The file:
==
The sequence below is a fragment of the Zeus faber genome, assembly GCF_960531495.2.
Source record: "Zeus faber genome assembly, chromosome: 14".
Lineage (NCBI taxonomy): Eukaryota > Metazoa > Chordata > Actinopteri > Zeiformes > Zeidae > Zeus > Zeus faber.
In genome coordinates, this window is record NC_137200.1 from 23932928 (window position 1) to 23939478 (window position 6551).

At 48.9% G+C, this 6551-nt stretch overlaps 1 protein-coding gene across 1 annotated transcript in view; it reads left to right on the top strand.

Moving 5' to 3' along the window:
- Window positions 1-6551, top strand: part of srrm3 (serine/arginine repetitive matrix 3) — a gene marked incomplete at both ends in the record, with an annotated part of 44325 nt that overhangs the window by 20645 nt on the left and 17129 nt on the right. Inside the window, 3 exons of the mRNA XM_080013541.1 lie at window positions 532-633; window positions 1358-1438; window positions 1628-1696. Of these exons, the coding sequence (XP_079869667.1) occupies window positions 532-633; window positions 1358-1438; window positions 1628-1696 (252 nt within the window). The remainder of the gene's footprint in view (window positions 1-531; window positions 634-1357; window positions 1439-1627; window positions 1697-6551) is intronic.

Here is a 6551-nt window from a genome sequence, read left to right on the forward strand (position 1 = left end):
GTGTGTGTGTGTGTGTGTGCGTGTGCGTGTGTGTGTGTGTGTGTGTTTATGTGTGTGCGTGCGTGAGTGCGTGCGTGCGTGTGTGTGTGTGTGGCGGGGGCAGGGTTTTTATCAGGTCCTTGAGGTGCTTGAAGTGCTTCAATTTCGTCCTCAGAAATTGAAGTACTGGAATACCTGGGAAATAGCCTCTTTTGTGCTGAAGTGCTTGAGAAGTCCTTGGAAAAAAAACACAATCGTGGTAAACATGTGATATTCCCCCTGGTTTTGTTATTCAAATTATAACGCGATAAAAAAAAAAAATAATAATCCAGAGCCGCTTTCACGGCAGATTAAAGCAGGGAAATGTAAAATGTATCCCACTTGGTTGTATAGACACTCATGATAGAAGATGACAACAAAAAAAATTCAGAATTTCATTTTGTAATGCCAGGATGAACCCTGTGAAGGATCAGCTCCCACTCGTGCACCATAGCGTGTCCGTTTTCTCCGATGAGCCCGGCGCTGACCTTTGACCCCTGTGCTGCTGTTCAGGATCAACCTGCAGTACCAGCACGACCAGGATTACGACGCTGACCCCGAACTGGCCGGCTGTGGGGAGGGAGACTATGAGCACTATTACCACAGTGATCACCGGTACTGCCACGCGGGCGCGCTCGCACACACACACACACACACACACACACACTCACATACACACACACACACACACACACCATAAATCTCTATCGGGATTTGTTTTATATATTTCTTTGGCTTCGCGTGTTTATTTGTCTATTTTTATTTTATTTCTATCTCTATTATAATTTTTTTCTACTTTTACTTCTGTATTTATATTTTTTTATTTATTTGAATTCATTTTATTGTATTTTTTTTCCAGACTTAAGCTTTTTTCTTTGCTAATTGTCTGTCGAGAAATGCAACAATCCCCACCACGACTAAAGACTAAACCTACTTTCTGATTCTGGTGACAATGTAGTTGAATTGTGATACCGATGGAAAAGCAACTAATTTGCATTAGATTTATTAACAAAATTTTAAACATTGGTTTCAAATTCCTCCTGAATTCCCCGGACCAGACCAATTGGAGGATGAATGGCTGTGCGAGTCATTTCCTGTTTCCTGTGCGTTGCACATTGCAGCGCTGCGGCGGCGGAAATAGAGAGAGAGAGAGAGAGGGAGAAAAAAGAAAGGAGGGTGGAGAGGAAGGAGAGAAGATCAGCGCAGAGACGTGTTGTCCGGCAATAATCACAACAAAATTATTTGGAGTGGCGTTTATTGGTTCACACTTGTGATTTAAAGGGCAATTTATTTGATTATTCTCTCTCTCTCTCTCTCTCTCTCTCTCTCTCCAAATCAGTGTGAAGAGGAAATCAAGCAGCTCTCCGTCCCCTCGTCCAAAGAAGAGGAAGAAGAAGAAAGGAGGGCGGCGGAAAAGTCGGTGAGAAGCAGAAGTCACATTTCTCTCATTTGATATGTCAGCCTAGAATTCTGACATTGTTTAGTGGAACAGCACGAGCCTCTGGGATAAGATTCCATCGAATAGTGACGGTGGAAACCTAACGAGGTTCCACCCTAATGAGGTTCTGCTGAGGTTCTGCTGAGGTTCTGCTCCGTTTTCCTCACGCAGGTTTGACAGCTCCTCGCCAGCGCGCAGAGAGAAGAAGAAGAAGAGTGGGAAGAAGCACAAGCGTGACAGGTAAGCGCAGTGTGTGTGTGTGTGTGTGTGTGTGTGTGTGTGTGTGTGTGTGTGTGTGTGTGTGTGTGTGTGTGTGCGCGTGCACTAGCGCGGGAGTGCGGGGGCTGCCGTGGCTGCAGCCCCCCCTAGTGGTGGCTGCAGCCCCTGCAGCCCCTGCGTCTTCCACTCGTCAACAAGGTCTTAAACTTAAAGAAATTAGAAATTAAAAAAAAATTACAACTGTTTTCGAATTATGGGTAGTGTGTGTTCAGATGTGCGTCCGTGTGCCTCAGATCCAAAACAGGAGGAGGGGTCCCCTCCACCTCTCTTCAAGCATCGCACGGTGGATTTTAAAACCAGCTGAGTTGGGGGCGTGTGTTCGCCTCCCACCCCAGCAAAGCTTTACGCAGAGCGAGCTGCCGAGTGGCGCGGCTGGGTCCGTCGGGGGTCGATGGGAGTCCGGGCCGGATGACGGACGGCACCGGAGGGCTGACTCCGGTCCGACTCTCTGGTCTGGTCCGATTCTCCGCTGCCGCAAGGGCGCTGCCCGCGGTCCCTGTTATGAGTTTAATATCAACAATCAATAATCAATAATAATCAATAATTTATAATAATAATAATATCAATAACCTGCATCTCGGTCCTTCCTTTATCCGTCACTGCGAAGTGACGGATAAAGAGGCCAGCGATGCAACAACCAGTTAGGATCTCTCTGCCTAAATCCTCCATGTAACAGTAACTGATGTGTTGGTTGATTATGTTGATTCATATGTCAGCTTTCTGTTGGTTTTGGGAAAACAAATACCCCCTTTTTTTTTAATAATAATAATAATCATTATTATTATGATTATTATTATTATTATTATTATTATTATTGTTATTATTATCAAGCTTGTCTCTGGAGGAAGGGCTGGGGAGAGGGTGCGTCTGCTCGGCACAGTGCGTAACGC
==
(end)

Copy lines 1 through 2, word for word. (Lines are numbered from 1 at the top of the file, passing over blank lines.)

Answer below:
The sequence below is a fragment of the Zeus faber genome, assembly GCF_960531495.2.
Source record: "Zeus faber genome assembly, chromosome: 14".